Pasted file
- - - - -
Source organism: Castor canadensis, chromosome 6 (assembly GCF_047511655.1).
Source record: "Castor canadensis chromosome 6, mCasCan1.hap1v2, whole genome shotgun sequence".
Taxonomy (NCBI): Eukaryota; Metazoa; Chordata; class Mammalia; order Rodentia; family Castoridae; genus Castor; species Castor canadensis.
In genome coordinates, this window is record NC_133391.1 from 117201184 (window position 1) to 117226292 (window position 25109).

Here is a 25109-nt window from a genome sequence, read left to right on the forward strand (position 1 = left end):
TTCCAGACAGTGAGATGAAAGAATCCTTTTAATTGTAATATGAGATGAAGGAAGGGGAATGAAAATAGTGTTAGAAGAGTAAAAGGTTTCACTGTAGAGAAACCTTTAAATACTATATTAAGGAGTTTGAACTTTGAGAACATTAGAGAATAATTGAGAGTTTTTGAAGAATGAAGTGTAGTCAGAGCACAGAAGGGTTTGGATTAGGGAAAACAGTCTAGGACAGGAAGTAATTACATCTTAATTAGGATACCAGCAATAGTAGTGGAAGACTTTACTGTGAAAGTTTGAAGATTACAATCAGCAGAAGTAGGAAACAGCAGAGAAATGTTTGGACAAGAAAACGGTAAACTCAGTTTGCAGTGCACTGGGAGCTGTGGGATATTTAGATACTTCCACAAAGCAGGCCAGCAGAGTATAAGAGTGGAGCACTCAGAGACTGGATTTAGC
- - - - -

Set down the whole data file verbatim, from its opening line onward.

Source organism: Castor canadensis, chromosome 6 (assembly GCF_047511655.1).
Source record: "Castor canadensis chromosome 6, mCasCan1.hap1v2, whole genome shotgun sequence".
Taxonomy (NCBI): Eukaryota; Metazoa; Chordata; class Mammalia; order Rodentia; family Castoridae; genus Castor; species Castor canadensis.
In genome coordinates, this window is record NC_133391.1 from 117201184 (window position 1) to 117226292 (window position 25109).

Here is a 25109-nt window from a genome sequence, read left to right on the forward strand (position 1 = left end):
TTCCAGACAGTGAGATGAAAGAATCCTTTTAATTGTAATATGAGATGAAGGAAGGGGAATGAAAATAGTGTTAGAAGAGTAAAAGGTTTCACTGTAGAGAAACCTTTAAATACTATATTAAGGAGTTTGAACTTTGAGAACATTAGAGAATAATTGAGAGTTTTTGAAGAATGAAGTGTAGTCAGAGCACAGAAGGGTTTGGATTAGGGAAAACAGTCTAGGACAGGAAGTAATTACATCTTAATTAGGATACCAGCAATAGTAGTGGAAGACTTTACTGTGAAAGTTTGAAGATTACAATCAGCAGAAGTAGGAAACAGCAGAGAAATGTTTGGACAAGAAAACGGTAAACTCAGTTTGCAGTGCACTGGGAGCTGTGGGATATTTAGATACTTCCACAAAGCAGGCCAGCAGAGTATAAGAGTGGAGCACTCAGAGACTGGATTTAGC